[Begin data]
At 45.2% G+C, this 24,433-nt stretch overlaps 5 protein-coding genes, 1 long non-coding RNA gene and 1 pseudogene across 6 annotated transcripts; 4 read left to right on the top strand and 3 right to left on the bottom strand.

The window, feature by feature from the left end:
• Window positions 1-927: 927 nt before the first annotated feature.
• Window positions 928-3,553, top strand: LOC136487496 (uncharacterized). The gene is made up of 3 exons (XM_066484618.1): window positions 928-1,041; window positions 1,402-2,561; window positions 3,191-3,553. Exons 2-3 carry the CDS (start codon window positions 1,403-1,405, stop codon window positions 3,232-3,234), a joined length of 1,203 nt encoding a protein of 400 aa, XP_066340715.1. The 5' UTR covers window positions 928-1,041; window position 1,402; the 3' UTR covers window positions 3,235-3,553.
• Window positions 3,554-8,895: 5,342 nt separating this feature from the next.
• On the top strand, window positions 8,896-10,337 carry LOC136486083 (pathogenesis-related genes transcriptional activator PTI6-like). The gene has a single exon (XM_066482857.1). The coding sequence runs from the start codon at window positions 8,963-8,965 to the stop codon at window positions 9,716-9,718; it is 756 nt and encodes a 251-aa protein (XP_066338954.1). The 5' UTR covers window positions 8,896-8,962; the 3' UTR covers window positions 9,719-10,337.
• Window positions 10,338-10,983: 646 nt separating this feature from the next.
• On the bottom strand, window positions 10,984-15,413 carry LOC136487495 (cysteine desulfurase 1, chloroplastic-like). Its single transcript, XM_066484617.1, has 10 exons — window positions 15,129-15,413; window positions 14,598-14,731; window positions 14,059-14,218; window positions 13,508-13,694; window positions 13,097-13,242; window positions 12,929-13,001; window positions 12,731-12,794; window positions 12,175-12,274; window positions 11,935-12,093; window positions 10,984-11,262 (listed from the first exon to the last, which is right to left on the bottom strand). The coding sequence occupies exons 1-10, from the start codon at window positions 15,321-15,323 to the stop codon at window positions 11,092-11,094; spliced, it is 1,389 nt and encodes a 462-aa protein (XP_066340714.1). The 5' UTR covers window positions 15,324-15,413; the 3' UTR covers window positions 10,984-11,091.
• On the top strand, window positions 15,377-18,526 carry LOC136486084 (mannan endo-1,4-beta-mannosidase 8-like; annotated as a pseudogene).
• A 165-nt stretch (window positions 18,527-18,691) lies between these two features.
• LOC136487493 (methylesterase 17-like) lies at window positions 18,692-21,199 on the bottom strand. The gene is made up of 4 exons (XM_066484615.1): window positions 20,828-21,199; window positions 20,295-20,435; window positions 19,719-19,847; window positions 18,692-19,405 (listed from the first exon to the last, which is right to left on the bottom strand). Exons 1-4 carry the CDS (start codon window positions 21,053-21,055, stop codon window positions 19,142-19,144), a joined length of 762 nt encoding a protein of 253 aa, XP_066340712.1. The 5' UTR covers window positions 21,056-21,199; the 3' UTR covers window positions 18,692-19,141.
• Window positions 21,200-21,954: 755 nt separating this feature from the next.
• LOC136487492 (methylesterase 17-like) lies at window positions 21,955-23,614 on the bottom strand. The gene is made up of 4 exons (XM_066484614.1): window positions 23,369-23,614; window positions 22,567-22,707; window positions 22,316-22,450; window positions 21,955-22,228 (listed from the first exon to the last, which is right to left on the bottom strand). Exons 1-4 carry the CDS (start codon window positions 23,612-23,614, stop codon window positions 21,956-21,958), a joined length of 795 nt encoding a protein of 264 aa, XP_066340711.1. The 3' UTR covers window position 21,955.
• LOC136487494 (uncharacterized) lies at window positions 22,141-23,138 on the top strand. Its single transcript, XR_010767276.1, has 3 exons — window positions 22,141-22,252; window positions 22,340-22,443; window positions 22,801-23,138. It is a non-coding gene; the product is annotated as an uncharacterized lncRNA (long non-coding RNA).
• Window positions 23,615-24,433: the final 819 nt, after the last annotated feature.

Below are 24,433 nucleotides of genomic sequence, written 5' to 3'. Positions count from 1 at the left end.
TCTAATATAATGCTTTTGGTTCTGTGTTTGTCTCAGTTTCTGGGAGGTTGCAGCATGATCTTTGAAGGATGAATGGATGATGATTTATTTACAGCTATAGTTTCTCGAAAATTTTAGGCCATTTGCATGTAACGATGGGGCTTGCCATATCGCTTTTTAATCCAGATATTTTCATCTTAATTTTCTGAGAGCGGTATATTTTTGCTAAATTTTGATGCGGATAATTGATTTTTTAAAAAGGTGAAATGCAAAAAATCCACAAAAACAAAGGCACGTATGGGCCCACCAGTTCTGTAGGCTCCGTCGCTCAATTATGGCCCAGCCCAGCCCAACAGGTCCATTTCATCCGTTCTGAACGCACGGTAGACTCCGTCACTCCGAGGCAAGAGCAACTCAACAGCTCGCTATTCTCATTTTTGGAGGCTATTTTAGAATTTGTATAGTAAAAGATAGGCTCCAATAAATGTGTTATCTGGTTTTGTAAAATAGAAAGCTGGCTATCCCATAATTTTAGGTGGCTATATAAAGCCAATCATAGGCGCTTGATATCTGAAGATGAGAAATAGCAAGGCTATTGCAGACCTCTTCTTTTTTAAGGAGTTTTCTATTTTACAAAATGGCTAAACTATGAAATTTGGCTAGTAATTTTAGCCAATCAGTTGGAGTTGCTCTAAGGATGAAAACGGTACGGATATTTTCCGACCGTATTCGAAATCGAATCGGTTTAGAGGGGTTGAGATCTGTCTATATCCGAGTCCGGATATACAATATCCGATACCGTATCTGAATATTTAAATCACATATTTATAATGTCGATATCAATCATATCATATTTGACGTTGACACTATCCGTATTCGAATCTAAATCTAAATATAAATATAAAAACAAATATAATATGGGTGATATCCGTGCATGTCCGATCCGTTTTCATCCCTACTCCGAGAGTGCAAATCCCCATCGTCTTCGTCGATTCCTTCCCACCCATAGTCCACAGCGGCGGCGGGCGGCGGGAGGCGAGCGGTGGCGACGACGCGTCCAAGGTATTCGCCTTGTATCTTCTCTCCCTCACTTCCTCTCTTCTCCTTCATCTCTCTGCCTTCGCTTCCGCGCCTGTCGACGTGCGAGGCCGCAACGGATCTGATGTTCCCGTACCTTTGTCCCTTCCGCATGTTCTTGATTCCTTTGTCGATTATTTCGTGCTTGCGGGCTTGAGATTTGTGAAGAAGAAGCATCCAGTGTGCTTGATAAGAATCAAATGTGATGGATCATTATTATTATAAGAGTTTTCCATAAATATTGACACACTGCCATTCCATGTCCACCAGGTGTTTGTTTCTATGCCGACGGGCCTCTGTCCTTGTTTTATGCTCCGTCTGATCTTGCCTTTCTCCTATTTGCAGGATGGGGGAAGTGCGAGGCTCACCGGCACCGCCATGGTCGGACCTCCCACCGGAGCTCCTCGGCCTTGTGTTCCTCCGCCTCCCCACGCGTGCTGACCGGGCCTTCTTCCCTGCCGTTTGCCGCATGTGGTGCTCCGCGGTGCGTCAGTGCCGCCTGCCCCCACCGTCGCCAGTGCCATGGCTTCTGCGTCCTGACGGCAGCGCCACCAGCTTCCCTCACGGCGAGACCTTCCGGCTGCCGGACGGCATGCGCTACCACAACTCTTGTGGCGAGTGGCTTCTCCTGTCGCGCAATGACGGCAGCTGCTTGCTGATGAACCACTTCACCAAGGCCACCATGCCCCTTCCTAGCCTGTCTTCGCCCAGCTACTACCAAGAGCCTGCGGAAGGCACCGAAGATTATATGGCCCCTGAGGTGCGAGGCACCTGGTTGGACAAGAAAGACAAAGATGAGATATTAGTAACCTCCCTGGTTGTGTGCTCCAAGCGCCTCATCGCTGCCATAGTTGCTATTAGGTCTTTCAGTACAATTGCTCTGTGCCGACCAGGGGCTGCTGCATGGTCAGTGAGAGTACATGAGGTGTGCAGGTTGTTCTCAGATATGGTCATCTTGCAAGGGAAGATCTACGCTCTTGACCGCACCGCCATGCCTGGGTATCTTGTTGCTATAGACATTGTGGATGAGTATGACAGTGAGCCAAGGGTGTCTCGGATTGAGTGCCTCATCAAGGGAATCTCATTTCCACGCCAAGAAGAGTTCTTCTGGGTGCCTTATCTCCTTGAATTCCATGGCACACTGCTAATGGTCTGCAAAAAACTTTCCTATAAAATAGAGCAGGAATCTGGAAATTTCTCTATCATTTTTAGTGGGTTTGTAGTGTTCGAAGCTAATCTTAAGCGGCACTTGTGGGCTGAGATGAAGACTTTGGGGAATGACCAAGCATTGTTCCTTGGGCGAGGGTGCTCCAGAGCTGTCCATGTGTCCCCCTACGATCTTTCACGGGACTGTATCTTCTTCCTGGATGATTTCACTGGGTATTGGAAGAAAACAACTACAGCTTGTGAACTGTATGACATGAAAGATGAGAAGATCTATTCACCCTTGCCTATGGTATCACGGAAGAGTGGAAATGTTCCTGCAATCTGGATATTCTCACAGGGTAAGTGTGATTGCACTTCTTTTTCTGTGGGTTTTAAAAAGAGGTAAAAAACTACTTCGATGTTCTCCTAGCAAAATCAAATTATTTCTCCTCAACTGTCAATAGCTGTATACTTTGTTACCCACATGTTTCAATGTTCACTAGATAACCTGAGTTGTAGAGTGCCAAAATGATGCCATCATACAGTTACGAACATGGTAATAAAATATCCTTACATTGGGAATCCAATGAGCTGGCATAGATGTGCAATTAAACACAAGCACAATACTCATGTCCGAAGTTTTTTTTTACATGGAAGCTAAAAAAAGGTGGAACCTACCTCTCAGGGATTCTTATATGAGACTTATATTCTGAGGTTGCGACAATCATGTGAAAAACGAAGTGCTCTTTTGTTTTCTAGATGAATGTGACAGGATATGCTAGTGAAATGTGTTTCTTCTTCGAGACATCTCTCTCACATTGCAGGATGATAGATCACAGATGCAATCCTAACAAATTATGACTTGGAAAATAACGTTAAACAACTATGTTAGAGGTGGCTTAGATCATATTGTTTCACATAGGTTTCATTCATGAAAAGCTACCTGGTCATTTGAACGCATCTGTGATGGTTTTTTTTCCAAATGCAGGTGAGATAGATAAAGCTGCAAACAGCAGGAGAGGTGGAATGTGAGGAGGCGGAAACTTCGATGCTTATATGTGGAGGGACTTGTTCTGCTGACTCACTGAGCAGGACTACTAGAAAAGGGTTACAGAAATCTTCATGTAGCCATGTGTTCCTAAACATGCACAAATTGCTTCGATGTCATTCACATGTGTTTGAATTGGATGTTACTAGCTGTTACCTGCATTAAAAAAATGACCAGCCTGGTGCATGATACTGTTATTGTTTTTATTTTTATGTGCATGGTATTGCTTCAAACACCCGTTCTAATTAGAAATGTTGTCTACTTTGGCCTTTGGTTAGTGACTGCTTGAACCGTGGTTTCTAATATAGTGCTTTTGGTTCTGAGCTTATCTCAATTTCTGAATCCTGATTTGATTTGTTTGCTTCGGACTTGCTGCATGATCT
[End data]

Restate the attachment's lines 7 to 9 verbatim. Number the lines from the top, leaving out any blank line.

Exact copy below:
• Window positions 10,338-10,983: 646 nt separating this feature from the next.
• On the bottom strand, window positions 10,984-15,413 carry LOC136487495 (cysteine desulfurase 1, chloroplastic-like). Its single transcript, XM_066484617.1, has 10 exons — window positions 15,129-15,413; window positions 14,598-14,731; window positions 14,059-14,218; window positions 13,508-13,694; window positions 13,097-13,242; window positions 12,929-13,001; window positions 12,731-12,794; window positions 12,175-12,274; window positions 11,935-12,093; window positions 10,984-11,262 (listed from the first exon to the last, which is right to left on the bottom strand). The coding sequence occupies exons 1-10, from the start codon at window positions 15,321-15,323 to the stop codon at window positions 11,092-11,094; spliced, it is 1,389 nt and encodes a 462-aa protein (XP_066340714.1). The 5' UTR covers window positions 15,324-15,413; the 3' UTR covers window positions 10,984-11,091.
• On the top strand, window positions 15,377-18,526 carry LOC136486084 (mannan endo-1,4-beta-mannosidase 8-like; annotated as a pseudogene).